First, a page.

I concede I have little direct experience with HSR systems. But I have [former] colleagues who have had direct, hands-on experience of 10-15 years and who have been actively associated with such projects in China and in Europe. Essentially, high-speed projects are about projecting an image, for various reasons—it could be political or even industrial. Interestingly, when the French TGV [Train à Grande Vitesse] was initially proposed by Georges Pompidou, it was rejected on financial grounds. Later, it was pursued and completed in the early 1980s.
The Japanese Shinkansen actually came about in the context of the 1964 Tokyo Olympics, at which time Japan wanted it as a showpiece of its recovery after the Second World War. Although the Chinese had done a lot of spadework on such train systems earlier, it really got a push [in China] after the global financial crisis a decade ago. China went the whole hog on HSR, using it as a means of providing an economic stimulus. In fact, the Chinese HSR expansion in the last decade was perhaps the fastest implementation of a large-scale infrastructure project ever undertaken anywhere in the world. In six to seven years, they constructed about 15,000 km of high-speed track. So, every HSR, anywhere in the world, was not taken up as a result of strict evaluation of financial and economic criteria. It has always been based on some sort of a political decision that is aimed at furthering the image of a country or of the regime governing it. The message seems to be: “If you can do it, we can also have it”.
The second aspect of the Indian bullet train project is that it is being funded largely by the Japan International Cooperation Agency [JICA]. In a sense, it would be Japan Making in India.
But the financial terms are not so transparent…
I agree with that. Some have even asked: “Who knows what will happen after 50 years? None of us would be alive.”
But the point I am making is that the tendency to link the development of the conventional railways to HSR is not exactly correct because they are totally different. One is a running system; the other is a project that is separately funded and its finances are not going to impact on the finances of the Indian Railways. Definitely it would have an impact on the finances of the Indian government, but not directly on the Indian Railways.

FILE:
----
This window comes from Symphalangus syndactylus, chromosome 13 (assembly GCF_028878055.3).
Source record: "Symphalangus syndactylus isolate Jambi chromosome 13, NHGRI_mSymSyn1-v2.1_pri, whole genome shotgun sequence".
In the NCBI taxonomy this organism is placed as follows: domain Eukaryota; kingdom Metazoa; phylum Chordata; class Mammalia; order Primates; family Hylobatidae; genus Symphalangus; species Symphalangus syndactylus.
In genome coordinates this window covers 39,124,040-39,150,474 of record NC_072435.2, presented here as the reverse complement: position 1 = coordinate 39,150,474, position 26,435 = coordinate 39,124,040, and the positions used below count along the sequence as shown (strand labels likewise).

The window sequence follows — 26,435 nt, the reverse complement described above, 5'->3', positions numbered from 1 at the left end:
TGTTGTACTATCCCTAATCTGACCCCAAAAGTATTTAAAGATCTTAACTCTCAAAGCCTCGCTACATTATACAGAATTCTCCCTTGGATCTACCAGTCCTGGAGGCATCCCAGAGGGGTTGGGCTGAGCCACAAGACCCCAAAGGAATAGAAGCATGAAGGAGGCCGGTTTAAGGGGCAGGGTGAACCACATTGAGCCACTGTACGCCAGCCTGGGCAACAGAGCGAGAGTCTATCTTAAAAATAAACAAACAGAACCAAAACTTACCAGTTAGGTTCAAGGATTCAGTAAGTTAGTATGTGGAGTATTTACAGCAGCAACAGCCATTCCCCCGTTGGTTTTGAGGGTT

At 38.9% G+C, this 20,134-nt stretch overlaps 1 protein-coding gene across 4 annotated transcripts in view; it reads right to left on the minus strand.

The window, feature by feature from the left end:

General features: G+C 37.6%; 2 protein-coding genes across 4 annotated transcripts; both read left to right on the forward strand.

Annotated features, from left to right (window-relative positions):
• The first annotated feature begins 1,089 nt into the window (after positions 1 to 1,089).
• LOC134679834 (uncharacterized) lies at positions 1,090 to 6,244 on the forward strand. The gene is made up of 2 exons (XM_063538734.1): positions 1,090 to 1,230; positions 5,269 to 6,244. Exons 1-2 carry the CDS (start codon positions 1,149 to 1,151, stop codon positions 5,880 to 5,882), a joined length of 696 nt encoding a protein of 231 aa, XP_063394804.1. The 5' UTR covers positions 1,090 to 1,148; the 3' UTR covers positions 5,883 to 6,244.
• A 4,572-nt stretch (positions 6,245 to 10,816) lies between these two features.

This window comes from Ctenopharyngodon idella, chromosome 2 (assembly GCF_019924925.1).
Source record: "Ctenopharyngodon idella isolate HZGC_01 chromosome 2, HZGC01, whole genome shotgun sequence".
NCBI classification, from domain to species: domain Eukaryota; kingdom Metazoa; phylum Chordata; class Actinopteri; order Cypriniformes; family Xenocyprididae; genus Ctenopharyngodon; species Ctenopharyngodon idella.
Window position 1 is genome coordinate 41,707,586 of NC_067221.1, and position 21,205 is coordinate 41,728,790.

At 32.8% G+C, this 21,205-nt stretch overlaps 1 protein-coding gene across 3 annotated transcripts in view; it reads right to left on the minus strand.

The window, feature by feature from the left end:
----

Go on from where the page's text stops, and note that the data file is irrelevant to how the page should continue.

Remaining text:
There can always be the question that the Rs.98, 000 crore [needed for the] project can be better invested in the Indian Railways. But to tell you frankly, that is a political decision. The Prime Minister has added another aspect to this by insisting that it ought to be ready for the 75th anniversary of Indian independence, showing to the world that India has arrived in the bullet train age. This may mean nothing to an ordinary second class rail passenger, but the political masters have made their point! But the argument that the money could have been used for something else—improving the health indices or educational access, for example—is a never-ending one.
Questions of viability have been raised…
In every major country that has implemented HSR—barring perhaps the Paris-Lyon HSR—it has not been economically viable. Even the Paris-Lyon line took 17 years to break even [inclusive of infrastructure costs]. All the other HSR systems all over the world are, directly or indirectly, supported by their respective governments. To use the term “viable HSR” is thus an oxymoron.